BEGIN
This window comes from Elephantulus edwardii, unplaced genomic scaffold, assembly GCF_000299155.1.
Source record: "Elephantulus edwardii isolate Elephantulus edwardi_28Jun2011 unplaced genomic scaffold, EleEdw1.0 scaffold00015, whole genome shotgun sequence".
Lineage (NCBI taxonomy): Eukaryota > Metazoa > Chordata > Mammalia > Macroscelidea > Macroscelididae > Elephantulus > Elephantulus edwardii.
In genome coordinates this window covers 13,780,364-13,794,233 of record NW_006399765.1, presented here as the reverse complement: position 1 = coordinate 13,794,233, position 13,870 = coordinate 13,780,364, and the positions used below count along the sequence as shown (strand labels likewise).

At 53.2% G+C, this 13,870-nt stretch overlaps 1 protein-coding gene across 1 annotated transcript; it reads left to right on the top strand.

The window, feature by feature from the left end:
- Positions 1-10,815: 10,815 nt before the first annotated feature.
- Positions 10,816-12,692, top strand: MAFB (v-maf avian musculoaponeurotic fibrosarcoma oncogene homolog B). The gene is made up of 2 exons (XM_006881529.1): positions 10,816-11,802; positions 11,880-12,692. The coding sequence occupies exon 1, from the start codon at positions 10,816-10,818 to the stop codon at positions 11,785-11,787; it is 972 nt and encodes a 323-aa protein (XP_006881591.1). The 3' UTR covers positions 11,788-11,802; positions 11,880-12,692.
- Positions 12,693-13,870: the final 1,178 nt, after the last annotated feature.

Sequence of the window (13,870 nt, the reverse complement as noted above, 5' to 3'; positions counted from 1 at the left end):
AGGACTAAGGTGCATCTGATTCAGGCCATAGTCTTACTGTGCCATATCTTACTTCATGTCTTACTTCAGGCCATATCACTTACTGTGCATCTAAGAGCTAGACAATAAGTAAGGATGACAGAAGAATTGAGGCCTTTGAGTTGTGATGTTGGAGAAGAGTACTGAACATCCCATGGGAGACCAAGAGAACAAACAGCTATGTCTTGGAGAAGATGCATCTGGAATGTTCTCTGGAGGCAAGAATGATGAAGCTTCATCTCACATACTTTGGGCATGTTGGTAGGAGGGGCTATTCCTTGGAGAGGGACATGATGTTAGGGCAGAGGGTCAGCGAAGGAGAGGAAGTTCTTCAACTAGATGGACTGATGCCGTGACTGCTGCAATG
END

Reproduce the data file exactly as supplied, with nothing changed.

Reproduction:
This window comes from Elephantulus edwardii, unplaced genomic scaffold, assembly GCF_000299155.1.
Source record: "Elephantulus edwardii isolate Elephantulus edwardi_28Jun2011 unplaced genomic scaffold, EleEdw1.0 scaffold00015, whole genome shotgun sequence".
Lineage (NCBI taxonomy): Eukaryota > Metazoa > Chordata > Mammalia > Macroscelidea > Macroscelididae > Elephantulus > Elephantulus edwardii.
In genome coordinates this window covers 13,780,364-13,794,233 of record NW_006399765.1, presented here as the reverse complement: position 1 = coordinate 13,794,233, position 13,870 = coordinate 13,780,364, and the positions used below count along the sequence as shown (strand labels likewise).

At 53.2% G+C, this 13,870-nt stretch overlaps 1 protein-coding gene across 1 annotated transcript; it reads left to right on the top strand.

The window, feature by feature from the left end:
- Positions 1-10,815: 10,815 nt before the first annotated feature.
- Positions 10,816-12,692, top strand: MAFB (v-maf avian musculoaponeurotic fibrosarcoma oncogene homolog B). The gene is made up of 2 exons (XM_006881529.1): positions 10,816-11,802; positions 11,880-12,692. The coding sequence occupies exon 1, from the start codon at positions 10,816-10,818 to the stop codon at positions 11,785-11,787; it is 972 nt and encodes a 323-aa protein (XP_006881591.1). The 3' UTR covers positions 11,788-11,802; positions 11,880-12,692.
- Positions 12,693-13,870: the final 1,178 nt, after the last annotated feature.

Sequence of the window (13,870 nt, the reverse complement as noted above, 5' to 3'; positions counted from 1 at the left end):
AGGACTAAGGTGCATCTGATTCAGGCCATAGTCTTACTGTGCCATATCTTACTTCATGTCTTACTTCAGGCCATATCACTTACTGTGCATCTAAGAGCTAGACAATAAGTAAGGATGACAGAAGAATTGAGGCCTTTGAGTTGTGATGTTGGAGAAGAGTACTGAACATCCCATGGGAGACCAAGAGAACAAACAGCTATGTCTTGGAGAAGATGCATCTGGAATGTTCTCTGGAGGCAAGAATGATGAAGCTTCATCTCACATACTTTGGGCATGTTGGTAGGAGGGGCTATTCCTTGGAGAGGGACATGATGTTAGGGCAGAGGGTCAGCGAAGGAGAGGAAGTTCTTCAACTAGATGGACTGATGCCGTGACTGCTGCAATG